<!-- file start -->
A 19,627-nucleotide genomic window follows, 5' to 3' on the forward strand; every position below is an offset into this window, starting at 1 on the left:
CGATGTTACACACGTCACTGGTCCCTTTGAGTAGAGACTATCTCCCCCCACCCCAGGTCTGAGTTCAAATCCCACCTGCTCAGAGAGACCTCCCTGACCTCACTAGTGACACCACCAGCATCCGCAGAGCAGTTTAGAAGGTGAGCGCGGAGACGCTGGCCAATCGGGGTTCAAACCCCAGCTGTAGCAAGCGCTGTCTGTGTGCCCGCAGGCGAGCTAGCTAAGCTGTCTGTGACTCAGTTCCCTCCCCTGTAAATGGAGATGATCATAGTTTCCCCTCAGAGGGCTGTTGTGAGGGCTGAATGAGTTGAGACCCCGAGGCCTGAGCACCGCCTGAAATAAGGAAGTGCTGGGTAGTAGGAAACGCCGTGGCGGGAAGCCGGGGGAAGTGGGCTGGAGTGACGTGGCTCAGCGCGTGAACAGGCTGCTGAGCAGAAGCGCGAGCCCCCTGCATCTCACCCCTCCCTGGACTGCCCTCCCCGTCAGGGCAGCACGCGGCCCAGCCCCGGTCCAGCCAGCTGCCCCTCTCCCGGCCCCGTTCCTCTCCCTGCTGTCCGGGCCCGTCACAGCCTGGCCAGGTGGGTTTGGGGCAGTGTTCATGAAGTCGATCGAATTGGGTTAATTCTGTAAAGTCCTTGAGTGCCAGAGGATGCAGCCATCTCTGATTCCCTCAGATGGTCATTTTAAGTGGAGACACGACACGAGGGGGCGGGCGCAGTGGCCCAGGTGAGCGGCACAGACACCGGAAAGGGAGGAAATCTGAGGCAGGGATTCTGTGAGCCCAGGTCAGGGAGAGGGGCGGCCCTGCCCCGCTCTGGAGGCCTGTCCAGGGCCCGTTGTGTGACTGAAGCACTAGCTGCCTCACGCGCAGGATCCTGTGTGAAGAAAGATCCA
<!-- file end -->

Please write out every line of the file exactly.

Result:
A 19,627-nucleotide genomic window follows, 5' to 3' on the forward strand; every position below is an offset into this window, starting at 1 on the left:
CGATGTTACACACGTCACTGGTCCCTTTGAGTAGAGACTATCTCCCCCCACCCCAGGTCTGAGTTCAAATCCCACCTGCTCAGAGAGACCTCCCTGACCTCACTAGTGACACCACCAGCATCCGCAGAGCAGTTTAGAAGGTGAGCGCGGAGACGCTGGCCAATCGGGGTTCAAACCCCAGCTGTAGCAAGCGCTGTCTGTGTGCCCGCAGGCGAGCTAGCTAAGCTGTCTGTGACTCAGTTCCCTCCCCTGTAAATGGAGATGATCATAGTTTCCCCTCAGAGGGCTGTTGTGAGGGCTGAATGAGTTGAGACCCCGAGGCCTGAGCACCGCCTGAAATAAGGAAGTGCTGGGTAGTAGGAAACGCCGTGGCGGGAAGCCGGGGGAAGTGGGCTGGAGTGACGTGGCTCAGCGCGTGAACAGGCTGCTGAGCAGAAGCGCGAGCCCCCTGCATCTCACCCCTCCCTGGACTGCCCTCCCCGTCAGGGCAGCACGCGGCCCAGCCCCGGTCCAGCCAGCTGCCCCTCTCCCGGCCCCGTTCCTCTCCCTGCTGTCCGGGCCCGTCACAGCCTGGCCAGGTGGGTTTGGGGCAGTGTTCATGAAGTCGATCGAATTGGGTTAATTCTGTAAAGTCCTTGAGTGCCAGAGGATGCAGCCATCTCTGATTCCCTCAGATGGTCATTTTAAGTGGAGACACGACACGAGGGGGCGGGCGCAGTGGCCCAGGTGAGCGGCACAGACACCGGAAAGGGAGGAAATCTGAGGCAGGGATTCTGTGAGCCCAGGTCAGGGAGAGGGGCGGCCCTGCCCCGCTCTGGAGGCCTGTCCAGGGCCCGTTGTGTGACTGAAGCACTAGCTGCCTCACGCGCAGGATCCTGTGTGAAGAAAGATCCA